Danté McKay, JD, MPA: From Sports PR to Serving the Disadvantaged

    • October 15, 2013

The weekend Danté McKay was scheduled to take his Law School Admissions Test (LSAT), he decided to save a stranger’s life instead.

Several years earlier, he had signed up for the National Marrow Donor Program. When he learned in February 2001 that he was a match for someone in desperate need, and that his donation could not be delayed, he made a fast decision. “I couldn’t change my mind once I had made that commitment,” he said. He skipped the law exams and donated his bone marrow instead. It would be several years before his own commitments and the scheduling of the exam again converged.

That kind of dedication still guides McKay’s professional life. Today, he is the Georgia state director of Enroll America, a national nonprofit organization that is helping the uninsured and underinsured gain coverage under the federal Affordable Care Act.

“The work I do now very much serves as a catalyst to make change,” he says. “There are a lot of things that I can do professionally, but I’ve found only a few endeavors to feed the internal fire. Being able to be a voice for those who don’t have access really provides a valuable element to the work.”

Stepping stones of a career path. A look back to McKay’s early educational and career decisions reveals what the combination of thoughtful planning and serendipity can do. Writing always came easily, and he majored in mass media arts at Clark Atlanta University, in Georgia. That talent—combined with his passion for sports—sparked an interest in sports public relations. After two internships—one with the PGA (Professional Golf Association) tour, the other with the sports management agency Advantage International—McKay landed as a contractor in the public relations department of the Atlanta Braves Major League Baseball team.

Eventually, he grew discouraged by the uncertainty of finding permanent employment in the sports world and took a job with Ketchum, then the largest public relations firm in the Southeast, where he serviced clients selling consumer goods and technology products. From there he moved on to Paragon Productions, a multi-disciplinary consulting firm. After doing some pro bono work for the Georgia Black Chamber of Commerce, and DeKalb County Commissioner Lou Walker, “I got very interested in policy and politics,” McKay said. The idea of law school surfaced again.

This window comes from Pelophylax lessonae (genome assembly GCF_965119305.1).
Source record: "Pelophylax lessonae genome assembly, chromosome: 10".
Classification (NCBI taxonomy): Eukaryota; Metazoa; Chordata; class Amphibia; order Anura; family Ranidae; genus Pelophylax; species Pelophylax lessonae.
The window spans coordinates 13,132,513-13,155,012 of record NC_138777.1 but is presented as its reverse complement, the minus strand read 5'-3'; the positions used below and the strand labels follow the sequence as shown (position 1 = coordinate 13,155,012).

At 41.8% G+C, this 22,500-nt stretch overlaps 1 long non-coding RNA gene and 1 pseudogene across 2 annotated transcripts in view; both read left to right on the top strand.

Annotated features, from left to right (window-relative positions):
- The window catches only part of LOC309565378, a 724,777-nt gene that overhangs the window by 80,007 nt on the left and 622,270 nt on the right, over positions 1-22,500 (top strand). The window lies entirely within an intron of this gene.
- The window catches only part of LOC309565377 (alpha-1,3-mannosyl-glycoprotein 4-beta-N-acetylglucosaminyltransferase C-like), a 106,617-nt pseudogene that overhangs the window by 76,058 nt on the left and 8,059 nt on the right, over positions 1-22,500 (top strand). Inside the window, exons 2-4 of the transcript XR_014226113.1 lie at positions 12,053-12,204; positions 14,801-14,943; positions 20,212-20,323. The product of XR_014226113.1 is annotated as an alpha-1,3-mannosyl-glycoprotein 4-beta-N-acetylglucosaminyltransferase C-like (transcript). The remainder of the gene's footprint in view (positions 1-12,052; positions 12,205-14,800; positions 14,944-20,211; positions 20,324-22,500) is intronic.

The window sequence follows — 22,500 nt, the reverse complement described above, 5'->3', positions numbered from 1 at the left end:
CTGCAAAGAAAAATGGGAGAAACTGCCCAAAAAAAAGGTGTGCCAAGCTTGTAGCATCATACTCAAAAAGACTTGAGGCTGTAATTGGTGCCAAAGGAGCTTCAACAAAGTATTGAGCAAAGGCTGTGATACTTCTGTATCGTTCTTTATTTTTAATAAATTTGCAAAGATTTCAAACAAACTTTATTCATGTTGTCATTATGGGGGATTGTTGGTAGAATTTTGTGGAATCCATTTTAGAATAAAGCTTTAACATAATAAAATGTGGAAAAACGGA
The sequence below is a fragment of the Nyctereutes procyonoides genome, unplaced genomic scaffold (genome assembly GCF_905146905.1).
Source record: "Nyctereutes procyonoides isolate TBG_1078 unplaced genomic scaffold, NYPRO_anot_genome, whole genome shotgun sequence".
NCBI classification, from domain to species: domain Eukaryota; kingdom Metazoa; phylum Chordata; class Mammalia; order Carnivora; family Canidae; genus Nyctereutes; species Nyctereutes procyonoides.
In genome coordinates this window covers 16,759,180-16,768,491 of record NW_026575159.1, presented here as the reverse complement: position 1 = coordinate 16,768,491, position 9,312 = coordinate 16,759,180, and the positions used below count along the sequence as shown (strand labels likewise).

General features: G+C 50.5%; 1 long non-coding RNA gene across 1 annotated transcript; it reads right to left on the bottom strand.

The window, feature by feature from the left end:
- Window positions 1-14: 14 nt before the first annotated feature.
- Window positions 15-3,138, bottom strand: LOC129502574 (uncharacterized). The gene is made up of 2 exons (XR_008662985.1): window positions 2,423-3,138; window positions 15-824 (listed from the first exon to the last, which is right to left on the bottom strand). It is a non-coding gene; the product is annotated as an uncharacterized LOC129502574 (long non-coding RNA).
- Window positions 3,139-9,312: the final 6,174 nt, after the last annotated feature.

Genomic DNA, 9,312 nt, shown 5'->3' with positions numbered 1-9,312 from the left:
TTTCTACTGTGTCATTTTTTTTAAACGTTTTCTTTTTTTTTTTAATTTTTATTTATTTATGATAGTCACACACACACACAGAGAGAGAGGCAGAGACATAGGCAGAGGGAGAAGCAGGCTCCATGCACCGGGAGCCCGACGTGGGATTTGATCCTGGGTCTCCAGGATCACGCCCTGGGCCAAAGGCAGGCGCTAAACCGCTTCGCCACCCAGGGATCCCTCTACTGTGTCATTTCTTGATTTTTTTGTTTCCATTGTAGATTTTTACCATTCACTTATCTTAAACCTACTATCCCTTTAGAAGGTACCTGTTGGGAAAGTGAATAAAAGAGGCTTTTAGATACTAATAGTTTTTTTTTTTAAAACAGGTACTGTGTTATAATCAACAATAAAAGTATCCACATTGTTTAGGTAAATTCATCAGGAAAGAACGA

McKay re-upped for the LSATs, and this time he took them, applied to law school, and enrolled in the Southern University Law Center in Baton Rouge, La., in August 2004.

Three years later, with his law degree in hand, McKay joined the Office of the Child Advocate in DeKalb County, first as a paralegal and then as an investigator. His responsibilities included advocating for the legal rights of children and visiting juveniles in foster care, psychiatric facilities, and other nonparental settings. The power of wise public policy grew more apparent to him.

Driving in his car one day while conducting client visits, McKay happened to hear an advertisement on the local African-American radio station for an informational session that very evening about the National Urban Fellows Master of Public Administration (MPA) Fellowship, a 14-month program that offers a combination of training leading to a graduate degree and a nine-month mentorship assignment. (Read the Progress Report to learn more about the program.)

“It sounded like it was right up my alley so I rearranged my schedule for the day, went to the meeting, and liked what I heard,” he recalls. Events moved quickly after that. Accepted into the 2011 class of fellows, he began his coursework at Baruch in June 2010 and was assigned a mentorship at the Robert Wood Johnson Foundation (RWJF) in September.

Boot camp at the National Urban Fellows. McKay describes his nine months at RWJF as having three parts—exposure to the work of program staff; participating on the Coverage team as it pursued its goal of making affordable health insurance coverage available to 95 percent of Americans; and providing support to Debra Pérez, PhD, MA, MPA, former assistant vice president of Research and Evaluation.

From his perch at RWJF, he had a chance to see how grantmaking decisions get made, attend learning sessions with outside experts, such as Medicaid 101 and Strategic Planning vs. Business Planning, and participate in executive-level training on making presentations and working with the media. He was also there when DiKembe Mutombo, the National Basketball Association great, was honored with the RWJF Sports Philanthropy Award, and he proudly displays a photo of them together—McKay doesn’t quite come up to the 7’2” center’s shoulder.

Among other projects for the Coverage team, McKay became involved in RWJF’s Consumer Voices for Coverage: Strengthening State Advocacy Networks to Expand Health Coverage. He quickly realized that the full spectrum of the American landscape was not represented among the advocates. “You had all these high-level conversations related to health reform and coverage and moving things forward, but when you looked around the room, there wasn’t very much racial and ethnic diversity.”